Tally had known Lily for years, they had been neighbors since third grade. “Sure. What's up?” He thought about the time they had first spent time together. The deck of the house next to Tally's had collapsed, and they had both gone to check out the loud crash. He looked at her and smelled cinnamon and apples. It was in her backpack. Her mom was an excellent baker and always put a treat in her lunch. Lily's mom was also thoughtful; she packed extra so that Lily could share some with a friend. In elementary school Tally was always the recipient, but since seventh grade they hadn't been spending as much time together. Tally figured it was part of growing up.

“I had a dream about you. It was weird,” Lily seemed to be regretting ever starting her story.

“Yeah, what was the dream about? And why was I in it?”

“Well, I'm not sure. It was a dream—y'know. So it didn't really make sense. And we were at school. Here. But it was different. It's always different, that's dumb to say,” she giggled nervously, “anyways, we were going to school. And then we were at school. And it was stormy and windy. It was so dark, but it was the middle of the day. And the storm was so big that it flooded the field and washed away everything. And the school, it wasn't here. It was on a cliff. There was a big canyon. And everyone was being washed into it. And you were there. You had a rope, and you tried to save me but the rope was too short. So you told me to fly, to remember that I could fly. Just as I washed over the cliff and started falling I flew. And then it was sunny, and the flood stopped. I saw you waving from below. I landed. And we weren't at the school anymore. We were in a field and you said that we were lost and--”

“What? Lost?” Tally felt a tingle crawl up and down his spine. His ears started ringing and he felt disconnected from the world.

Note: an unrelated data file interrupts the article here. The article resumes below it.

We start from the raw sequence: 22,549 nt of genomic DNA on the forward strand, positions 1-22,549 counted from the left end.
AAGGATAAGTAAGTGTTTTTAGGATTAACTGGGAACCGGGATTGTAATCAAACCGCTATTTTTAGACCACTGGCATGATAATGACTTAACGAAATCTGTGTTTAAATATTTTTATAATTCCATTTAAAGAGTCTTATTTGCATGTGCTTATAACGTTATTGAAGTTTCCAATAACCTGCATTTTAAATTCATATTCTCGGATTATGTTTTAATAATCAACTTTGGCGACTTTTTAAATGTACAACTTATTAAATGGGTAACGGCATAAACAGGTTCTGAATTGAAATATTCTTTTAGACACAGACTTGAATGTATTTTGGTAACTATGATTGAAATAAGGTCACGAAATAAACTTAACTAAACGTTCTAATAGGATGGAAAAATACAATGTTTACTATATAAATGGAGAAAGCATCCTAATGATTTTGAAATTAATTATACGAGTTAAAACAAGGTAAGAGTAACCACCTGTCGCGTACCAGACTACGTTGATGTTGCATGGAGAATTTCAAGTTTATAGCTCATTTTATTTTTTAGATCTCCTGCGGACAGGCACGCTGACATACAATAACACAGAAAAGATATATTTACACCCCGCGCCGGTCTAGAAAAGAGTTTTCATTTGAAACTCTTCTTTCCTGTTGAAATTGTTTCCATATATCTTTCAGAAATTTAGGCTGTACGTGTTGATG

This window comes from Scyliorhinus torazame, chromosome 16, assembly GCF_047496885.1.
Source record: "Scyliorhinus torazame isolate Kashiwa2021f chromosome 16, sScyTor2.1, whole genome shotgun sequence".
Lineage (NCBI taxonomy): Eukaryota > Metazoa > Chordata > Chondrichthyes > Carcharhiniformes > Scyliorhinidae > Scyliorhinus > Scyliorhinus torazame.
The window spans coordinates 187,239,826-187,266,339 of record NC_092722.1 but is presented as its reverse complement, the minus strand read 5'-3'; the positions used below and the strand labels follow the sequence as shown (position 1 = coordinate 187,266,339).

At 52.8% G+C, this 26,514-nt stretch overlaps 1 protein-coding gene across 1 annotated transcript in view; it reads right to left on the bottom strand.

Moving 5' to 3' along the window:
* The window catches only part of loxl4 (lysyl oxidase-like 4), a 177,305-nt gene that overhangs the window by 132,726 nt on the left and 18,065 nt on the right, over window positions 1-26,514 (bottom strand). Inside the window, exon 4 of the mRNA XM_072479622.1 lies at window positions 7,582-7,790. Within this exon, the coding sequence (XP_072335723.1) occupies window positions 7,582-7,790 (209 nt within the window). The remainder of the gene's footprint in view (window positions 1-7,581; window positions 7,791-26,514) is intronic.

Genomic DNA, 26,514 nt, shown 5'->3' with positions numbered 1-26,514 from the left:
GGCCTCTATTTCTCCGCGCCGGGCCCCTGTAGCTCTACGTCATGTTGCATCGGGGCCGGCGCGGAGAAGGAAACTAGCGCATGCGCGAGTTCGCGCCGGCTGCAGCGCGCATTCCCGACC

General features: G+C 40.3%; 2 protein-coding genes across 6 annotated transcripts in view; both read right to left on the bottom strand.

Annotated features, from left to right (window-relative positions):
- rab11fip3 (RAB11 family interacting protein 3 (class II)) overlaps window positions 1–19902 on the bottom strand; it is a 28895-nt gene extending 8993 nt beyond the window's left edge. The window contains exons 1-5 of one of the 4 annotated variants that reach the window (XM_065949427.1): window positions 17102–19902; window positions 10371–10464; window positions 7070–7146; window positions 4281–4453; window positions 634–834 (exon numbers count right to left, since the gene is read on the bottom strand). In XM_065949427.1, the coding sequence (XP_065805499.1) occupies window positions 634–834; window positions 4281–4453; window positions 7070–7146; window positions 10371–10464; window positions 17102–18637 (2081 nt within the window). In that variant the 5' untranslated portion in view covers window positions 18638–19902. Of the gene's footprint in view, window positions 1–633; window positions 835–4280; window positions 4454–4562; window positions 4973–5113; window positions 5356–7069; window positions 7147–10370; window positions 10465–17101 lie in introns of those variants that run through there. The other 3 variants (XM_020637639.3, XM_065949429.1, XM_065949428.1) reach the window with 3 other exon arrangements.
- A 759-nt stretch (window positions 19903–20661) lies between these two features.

“Yeah, lost. Are you ok? You look like you've seen a ghost.”

“Deja vu,” he composed himself, “was there anything else in the dream?”

Lily hesitated, “no. Nothing else.”

“Oh, ok,” they walked in silence for a few seconds. “Are you ready for the test today?”

“Yeah, remember? We talked about this on the way to school.”

“Oh, yeah. Sorry. It must have slipped my mind,” Tally felt a pulse of energy as they walked in silence. He wanted to break it, to do something magical; something that broke them out of the moment. Instead he walked through the doors that led to the courtyard. The two would have to cross the courtyard to enter the gym.

Lily pushed open the heavy industrial door. It was pouring rain. “The dream--” Lily spoke softly.

Tally looked out at the field. A rush of brown water was flowing across it. The back fence where a line of trees and homes were now looked out on a canyon. Tally watched a basketball get tossed in the riffles and drop over the cliff. Lily let out an audible gasp and looked at Tally.

“What's happening?” She asked wide-eyed.

Tally didn't know. He realized he was holding a rope. Then he heard rushing water and the gym doors exploded; water poured out and engulfed the two of them. Tally instinctively reached out his hand to grab for Lily. He found her arm, but the rushing water swept her away. He let go of all the air in his lungs.

Tally and Lily were standing in the courtyard, four yards apart. Tally could hear a slight ringing in his ears, but all else was silence. The day was the same as it had been; a bright fall day.

The bell rang; the two of them rushed to the gym to take their seats. The test went uneventfully. An endless sea of bubbles were filled out with a number two pencil. The final bell rang, and a flurry of feet rushed to leave the school grounds. The wind had calmed and it was a warm October afternoon. Tally and Lily walked home together in silence.